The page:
The notion of using a dynamic penetrometer to measure the properties of ocean sediments as well as soil deposits on land dates back to the 1960's. During the period from the late 1960's to the early 1980's there was a flurry of activity in this area. Many devices designed to measure deceleration, velocity and/or force during penetration were introduced and a few were patented (see, e.g., Costello et al., U.S. Pat. No. 3,298,222, January 1967 and Thompson, U.S. Pat. No. 4,007,633, February 1977). These devices ranged from those involving high velocity projectiles, some of which were actually fired from a gun into the seafloor, to systems where accelerometers or other motion sensing transducers were coupled to conventional sampling devices that penetrate the bottom, such as gravity corers.
The only device that has successfully evolved from this early work to the point where it is commercially available is a penetrometer whose motion is tracked using an acoustic signal and doppler-shift technology. These units are able to penetrate significant distances into many softer sediments because of their size and weight, however, they are very expensive and there is some question as to how well they can resolve conditions very near the water-sediment interface. The doppler-shift penetrometers are currently available through Sonatech, Inc. of Santa Barbara, Calif. for approximately $3,000.00 per unit.
Other early work on dynamic penetrometers utilized accelerometers as the transducing element and interpreted results based on simple empirical algorithms that were used to classify the sediments into crude categories such as "mud", "soft clay", etc. See, for example, U.S. patent application Ser. No. 06/399,512, filed Jul. 19, 1982 by Ingram. No effort was made in such work, however, to reliably extract numerical values for basic parameters such as quasi-static undrained shear strength. Moreover, none of this earlier work recognized or addressed the possibility of obtaining small-strain parameters such as dynamic shear modulus by using the complete deceleration profile of the impact. The present invention discloses an apparatus and method for quantifying these parameters.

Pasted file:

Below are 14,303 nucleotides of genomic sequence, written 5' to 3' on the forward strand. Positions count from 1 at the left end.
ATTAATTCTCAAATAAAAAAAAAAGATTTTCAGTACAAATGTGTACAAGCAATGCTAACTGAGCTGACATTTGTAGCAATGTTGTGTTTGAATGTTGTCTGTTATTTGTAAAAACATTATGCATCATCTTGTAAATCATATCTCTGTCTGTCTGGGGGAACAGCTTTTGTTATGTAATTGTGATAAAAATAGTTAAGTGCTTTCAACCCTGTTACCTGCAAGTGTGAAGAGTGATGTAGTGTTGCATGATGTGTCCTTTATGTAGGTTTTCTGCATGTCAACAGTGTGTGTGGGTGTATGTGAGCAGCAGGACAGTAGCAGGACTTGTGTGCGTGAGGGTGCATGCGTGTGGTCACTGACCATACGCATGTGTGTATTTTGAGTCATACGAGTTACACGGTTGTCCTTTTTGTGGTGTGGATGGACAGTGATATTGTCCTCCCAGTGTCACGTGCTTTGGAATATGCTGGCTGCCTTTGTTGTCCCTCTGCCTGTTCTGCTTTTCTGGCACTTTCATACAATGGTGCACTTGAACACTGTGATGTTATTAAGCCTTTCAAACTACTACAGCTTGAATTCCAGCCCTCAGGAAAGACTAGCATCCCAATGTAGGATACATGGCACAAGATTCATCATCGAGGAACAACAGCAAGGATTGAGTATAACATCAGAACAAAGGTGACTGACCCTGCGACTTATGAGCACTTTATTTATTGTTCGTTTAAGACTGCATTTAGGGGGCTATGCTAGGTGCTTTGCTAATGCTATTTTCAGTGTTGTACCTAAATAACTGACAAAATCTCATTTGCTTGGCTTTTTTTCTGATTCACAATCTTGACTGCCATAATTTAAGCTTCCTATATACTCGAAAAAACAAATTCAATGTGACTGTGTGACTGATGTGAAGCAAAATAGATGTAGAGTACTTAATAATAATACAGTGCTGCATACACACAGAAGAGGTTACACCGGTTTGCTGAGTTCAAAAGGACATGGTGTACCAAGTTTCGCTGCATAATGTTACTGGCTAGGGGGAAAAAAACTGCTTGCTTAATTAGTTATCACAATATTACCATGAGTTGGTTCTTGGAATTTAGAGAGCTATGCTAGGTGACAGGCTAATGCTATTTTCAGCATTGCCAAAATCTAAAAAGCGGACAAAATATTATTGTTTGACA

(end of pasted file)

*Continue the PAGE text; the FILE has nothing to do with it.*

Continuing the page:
In fine-grained water-saturated sediments, such as those found on the seafloor, the undrained shear strength is the principal parameter that determines the short term bearing capacity of the bottom. The bearing capacity is a measure of the maximum force that an object such as a mine, an anchor or a structural footing can impose on the surface of the sediment before large vertical displacement occurs. It is one of the main parameters needed by the navy in mine counter measures evaluation and is also important in a wide range of other applications such as offshore foundation design, slope stability studies, cable laying operations, and other applications known to those skilled in the art.
The dynamic shear modulus is a parameter that determines the velocity of propagation of seismic shear waves in a sediment. The value of this parameter together with a knowledge of the compressional wave speed is necessary in order to formulate a geoacoustic model of the seafloor that can predict the response for a variety of different kinds of wave motion. Such a geoacoustic model is important to the navy in studies of long range sound propagation in the water column and seafloor, to seismologists in studies of earthquake waves and to the oil industry in various techniques of seismic exploration. Other such applications will be known to those skilled in the art.